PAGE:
Electronics giant Apple has been denied the trademark for their iPad Mini tablet, the smaller version of their hugely-successful iPad tablet. Apple was told by the United States Patent Office that the name was “merely descriptive” and not unique enough.
“Registration is refused because the applied-for mark merely describes a feature or characteristic of applicant’s goods. A mark is merely descriptive if it describes an ingredient, quality, characteristic, function, feature, purpose, or use of an applicant’s goods and/or services,” a letter from USPTO to Apple stated.
The USPTO expanded further on their descriptive ruling, stating that it does not fall under the correct guidelines that will make a trademark valid. “When a mark consists of this prefix coupled with a descriptive word or term for Internet-related goods and/or services, then the entire mark may be considered merely descriptive. The determination of whether a mark is merely descriptive is made in relation to an applicant’s goods and/or services, not in the abstract,” it explained.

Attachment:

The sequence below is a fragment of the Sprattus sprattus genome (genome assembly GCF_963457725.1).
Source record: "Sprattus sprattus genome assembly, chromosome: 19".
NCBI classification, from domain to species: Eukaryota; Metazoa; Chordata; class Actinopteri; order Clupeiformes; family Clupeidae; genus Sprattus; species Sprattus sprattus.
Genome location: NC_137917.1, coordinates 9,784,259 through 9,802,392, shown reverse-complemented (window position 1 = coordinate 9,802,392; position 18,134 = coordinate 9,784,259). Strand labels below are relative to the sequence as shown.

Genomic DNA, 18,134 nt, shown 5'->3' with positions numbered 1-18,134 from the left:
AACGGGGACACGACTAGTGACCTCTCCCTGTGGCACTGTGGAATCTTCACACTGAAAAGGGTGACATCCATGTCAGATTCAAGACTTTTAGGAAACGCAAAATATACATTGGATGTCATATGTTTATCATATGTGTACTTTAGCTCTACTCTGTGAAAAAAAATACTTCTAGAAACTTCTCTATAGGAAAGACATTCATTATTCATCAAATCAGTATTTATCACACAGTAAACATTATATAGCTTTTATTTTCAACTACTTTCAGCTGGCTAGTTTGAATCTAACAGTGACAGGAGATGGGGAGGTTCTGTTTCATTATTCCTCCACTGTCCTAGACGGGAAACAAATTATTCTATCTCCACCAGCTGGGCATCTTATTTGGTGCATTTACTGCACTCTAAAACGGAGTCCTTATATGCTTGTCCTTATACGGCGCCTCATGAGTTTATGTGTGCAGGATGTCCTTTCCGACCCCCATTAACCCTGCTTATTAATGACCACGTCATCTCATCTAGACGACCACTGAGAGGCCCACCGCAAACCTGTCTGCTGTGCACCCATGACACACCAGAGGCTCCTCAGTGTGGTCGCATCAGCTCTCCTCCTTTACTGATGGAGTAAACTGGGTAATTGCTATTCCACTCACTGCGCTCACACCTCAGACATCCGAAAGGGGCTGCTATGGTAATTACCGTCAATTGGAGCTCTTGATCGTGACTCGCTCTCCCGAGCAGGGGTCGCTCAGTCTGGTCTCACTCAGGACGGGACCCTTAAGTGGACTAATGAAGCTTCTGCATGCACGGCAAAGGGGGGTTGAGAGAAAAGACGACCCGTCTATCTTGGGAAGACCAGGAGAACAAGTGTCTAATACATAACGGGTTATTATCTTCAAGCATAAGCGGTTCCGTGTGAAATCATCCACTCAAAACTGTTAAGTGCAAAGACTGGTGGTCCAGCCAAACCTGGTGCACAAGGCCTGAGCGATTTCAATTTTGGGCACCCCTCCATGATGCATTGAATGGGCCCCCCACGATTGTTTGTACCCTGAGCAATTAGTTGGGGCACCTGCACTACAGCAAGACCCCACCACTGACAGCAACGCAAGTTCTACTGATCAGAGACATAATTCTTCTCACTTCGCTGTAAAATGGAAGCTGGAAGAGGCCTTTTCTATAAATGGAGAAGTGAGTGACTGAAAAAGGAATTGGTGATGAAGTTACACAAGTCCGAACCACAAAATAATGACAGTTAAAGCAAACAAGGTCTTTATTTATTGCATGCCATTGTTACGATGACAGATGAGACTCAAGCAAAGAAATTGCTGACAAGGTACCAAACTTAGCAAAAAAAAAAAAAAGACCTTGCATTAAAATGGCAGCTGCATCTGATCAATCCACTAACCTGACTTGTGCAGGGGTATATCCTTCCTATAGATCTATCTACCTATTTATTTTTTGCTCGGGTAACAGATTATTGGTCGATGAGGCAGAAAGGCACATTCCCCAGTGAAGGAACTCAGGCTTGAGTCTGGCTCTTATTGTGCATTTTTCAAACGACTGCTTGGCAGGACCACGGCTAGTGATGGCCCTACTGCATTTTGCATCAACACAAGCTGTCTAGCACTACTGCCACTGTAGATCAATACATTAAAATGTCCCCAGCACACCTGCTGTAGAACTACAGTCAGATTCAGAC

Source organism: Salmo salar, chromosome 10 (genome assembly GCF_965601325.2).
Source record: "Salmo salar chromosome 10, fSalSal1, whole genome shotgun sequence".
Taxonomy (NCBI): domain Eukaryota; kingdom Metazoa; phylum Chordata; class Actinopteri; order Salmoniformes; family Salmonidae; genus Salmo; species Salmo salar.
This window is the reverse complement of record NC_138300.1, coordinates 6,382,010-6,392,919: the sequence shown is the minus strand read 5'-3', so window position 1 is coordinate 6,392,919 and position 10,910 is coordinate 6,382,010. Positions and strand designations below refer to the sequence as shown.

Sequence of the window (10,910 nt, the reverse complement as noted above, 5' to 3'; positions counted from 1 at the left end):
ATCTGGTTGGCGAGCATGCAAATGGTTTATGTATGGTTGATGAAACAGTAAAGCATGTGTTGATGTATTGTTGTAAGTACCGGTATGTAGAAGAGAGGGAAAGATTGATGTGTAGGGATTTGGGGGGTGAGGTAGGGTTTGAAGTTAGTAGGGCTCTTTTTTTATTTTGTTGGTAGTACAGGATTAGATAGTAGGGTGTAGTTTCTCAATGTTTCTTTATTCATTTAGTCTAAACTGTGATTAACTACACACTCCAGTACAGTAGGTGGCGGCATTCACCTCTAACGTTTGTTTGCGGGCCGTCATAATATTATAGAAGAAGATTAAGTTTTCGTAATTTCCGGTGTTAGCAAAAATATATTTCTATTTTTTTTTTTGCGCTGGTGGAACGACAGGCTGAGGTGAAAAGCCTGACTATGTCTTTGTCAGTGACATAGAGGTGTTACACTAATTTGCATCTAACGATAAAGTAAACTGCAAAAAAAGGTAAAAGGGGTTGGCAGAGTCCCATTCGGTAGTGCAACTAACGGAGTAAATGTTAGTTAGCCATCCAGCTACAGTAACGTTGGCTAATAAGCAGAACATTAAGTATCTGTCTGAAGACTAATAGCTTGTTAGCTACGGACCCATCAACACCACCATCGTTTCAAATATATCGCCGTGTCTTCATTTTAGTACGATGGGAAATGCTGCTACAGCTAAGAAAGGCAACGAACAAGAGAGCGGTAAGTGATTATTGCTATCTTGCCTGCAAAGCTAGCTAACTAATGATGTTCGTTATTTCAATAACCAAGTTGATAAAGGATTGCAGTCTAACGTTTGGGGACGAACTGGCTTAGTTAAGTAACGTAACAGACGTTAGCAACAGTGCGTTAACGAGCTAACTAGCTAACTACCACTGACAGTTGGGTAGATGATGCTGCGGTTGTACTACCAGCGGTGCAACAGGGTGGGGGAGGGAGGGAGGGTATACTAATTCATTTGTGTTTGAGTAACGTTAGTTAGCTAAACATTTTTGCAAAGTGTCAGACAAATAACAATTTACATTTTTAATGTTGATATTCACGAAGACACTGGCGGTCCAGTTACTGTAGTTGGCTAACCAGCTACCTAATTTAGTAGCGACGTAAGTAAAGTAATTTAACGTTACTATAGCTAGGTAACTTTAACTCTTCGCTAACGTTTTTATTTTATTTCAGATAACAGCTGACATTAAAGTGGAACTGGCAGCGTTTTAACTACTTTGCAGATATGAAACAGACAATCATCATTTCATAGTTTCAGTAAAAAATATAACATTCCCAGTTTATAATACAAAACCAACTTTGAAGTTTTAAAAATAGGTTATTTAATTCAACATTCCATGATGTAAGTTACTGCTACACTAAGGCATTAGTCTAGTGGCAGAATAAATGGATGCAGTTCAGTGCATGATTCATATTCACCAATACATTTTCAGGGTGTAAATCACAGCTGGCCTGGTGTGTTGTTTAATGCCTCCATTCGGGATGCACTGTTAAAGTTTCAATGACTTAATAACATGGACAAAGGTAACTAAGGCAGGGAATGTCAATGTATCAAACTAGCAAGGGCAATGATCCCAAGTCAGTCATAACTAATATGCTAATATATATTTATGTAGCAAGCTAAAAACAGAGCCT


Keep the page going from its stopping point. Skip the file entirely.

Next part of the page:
The Patent Office also issued a warning to Apple in the same letter, saying that the company needs to submit a disclaimer with the wording “No claim is made to the exclusive right to use “MINI” apart from the mark as shown.” If Apple does not provide a required disclaimer, the USPTO may refuse to register the entire mark.
Apple has until the end of June to persuade the Patent Office that the iPad Mini is not just a smaller version of the iPad, but a completely separate device with its own unique features and properties. Once they have fully convinced the office of the unique features, the USPTO could reconsider and issue a trademark for iPad Mini.
Charlie Fripp – Consumer Tech editor